Vision problems can often accompany FMS. Fibromyalgia leads to changes in eyesight because it impacts the nervous system, which is the centre of sensitivity in the body.
When a person develops FMS, usually harmless objects can produce pain and sensitivity.
However symptoms are not homogenous and they can range from mild to severe.
FMS sufferers can for example develop sensitivity to stimuli such as fluorescent lights or to the light produced by a television set.
Contact lenses can cause pain and irritation, while wearing glasses can trigger mysofacial trigger points (TrPs) in the face and the neck. Pain can also be experienced in the ears, teeth and nose.
FMS can also lead to the production of a thick secretion, which subsequently impacts vision.
Night driving can be dangerous for those with FMS, as they often have trouble seeing the lights of oncoming cars.
Seasonal Affective Disorder (SAD) is another complication associated with Fibromyalgia. People with SAD need light to ward off depression, which is another common symptom of FMS.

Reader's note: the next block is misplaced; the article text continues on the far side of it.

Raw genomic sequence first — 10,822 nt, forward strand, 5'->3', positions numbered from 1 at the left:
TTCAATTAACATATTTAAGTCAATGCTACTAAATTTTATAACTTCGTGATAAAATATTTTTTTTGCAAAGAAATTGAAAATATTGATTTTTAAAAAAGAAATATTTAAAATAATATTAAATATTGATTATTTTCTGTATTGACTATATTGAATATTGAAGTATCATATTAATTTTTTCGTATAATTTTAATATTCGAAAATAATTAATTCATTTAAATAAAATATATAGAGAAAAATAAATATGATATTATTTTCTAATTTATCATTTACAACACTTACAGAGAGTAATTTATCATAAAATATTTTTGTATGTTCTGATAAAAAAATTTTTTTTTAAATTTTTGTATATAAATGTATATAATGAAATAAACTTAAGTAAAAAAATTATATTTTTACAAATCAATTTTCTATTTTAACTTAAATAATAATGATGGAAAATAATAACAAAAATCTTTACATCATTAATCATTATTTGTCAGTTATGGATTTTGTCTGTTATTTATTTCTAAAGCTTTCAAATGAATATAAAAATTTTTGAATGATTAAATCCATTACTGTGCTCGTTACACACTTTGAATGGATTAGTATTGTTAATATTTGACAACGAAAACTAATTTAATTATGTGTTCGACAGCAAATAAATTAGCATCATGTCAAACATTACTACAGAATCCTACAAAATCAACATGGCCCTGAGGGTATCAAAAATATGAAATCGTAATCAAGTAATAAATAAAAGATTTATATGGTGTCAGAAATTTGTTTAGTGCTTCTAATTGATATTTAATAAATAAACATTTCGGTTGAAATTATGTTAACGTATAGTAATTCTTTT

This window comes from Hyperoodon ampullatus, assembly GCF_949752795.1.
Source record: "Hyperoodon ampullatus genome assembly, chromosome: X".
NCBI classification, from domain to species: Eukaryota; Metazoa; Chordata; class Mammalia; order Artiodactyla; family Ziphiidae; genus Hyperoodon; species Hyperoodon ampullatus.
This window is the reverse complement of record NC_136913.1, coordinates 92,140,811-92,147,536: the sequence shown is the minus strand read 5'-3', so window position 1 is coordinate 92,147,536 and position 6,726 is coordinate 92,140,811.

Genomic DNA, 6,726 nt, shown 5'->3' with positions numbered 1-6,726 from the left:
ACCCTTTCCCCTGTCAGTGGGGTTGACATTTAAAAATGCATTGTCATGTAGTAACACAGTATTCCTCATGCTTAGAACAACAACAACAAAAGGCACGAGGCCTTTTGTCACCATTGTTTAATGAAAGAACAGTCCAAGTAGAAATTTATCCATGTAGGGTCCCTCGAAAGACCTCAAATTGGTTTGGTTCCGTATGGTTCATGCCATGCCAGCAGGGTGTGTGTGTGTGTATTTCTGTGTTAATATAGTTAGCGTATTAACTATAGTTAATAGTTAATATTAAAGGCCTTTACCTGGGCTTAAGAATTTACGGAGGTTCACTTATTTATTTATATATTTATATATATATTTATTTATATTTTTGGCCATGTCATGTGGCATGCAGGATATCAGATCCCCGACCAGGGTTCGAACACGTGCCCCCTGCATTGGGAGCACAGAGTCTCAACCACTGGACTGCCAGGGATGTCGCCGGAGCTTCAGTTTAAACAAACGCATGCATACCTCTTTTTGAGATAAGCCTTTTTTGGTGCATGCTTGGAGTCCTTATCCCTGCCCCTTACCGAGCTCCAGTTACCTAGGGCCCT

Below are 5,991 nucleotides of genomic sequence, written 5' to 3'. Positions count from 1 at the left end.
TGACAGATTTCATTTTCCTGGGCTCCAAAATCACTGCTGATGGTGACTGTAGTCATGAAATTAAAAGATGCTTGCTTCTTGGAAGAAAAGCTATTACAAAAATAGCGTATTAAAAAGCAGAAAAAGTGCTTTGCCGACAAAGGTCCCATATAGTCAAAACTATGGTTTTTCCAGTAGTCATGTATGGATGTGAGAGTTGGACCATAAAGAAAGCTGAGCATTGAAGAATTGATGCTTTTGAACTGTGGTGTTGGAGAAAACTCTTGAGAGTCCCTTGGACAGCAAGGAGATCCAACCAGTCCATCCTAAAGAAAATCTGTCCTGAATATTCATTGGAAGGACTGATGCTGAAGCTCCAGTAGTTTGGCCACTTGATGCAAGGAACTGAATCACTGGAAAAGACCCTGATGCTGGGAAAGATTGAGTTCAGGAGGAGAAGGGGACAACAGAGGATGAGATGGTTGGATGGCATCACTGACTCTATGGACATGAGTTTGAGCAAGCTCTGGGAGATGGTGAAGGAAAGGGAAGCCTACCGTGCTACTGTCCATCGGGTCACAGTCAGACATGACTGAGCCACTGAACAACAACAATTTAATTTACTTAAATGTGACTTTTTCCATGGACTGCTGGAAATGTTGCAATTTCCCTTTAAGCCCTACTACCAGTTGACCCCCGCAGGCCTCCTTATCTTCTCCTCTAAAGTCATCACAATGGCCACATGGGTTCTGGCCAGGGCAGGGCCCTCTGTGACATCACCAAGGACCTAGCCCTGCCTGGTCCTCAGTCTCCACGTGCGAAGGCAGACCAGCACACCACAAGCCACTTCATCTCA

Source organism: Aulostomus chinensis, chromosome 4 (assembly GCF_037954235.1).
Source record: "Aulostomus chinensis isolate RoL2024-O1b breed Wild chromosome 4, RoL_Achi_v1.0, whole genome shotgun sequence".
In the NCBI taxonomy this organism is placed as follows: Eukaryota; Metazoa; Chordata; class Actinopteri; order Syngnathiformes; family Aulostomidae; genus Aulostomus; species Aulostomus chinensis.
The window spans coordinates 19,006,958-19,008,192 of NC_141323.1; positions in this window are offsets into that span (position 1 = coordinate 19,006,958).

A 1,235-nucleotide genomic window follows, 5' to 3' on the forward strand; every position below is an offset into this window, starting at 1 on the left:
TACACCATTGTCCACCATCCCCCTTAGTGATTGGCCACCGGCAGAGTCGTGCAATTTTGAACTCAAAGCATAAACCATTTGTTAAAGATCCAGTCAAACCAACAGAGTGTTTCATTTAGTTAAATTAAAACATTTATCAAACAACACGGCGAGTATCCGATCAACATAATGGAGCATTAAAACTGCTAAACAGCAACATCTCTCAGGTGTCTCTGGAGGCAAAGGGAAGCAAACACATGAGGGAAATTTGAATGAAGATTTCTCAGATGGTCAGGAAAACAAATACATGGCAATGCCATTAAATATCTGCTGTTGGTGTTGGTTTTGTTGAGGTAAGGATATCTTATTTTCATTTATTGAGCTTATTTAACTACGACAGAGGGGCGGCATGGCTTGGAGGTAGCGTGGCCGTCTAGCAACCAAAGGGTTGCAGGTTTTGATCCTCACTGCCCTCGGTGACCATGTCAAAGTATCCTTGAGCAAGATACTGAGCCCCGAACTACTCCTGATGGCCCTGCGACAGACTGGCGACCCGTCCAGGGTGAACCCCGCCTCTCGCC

Sicca syndrome, which leads to irritation dryness in the eyes as well as the mouth and nose, also affects vision and can make the wearing of contacts uncomfortable.
Other symptoms of FMS-related vision problems include postural dizziness, blurred or double vision, and vertigo. FMS can also result in impaired eye-hand coordination.
Beta-carotene (an anti-oxidant and precursor to vitamin A) can be very helpful in treating light sensitivity produced by FMS.
Eye exercises are also be helpful in determining whether your vision problems are a result of FMS. Put one hand on your head above your forehead; then attempt to look at your hand. Pain indicates that your TrPs are especially sensitive. Then, continuing to look up at your hand, look out from the upper corner of each eye separately.
Medications are also usually prescribed to treat eyesight complications; guaifenesin (which liquefies mucus) is a uricosuric drug that helps the treatment of FMS because it helps expel uric acid from the body.
For information on Chronic Mysofacial Pain Syndrome, click on the following link:
Chronic Mysofacial Pain Syndrome.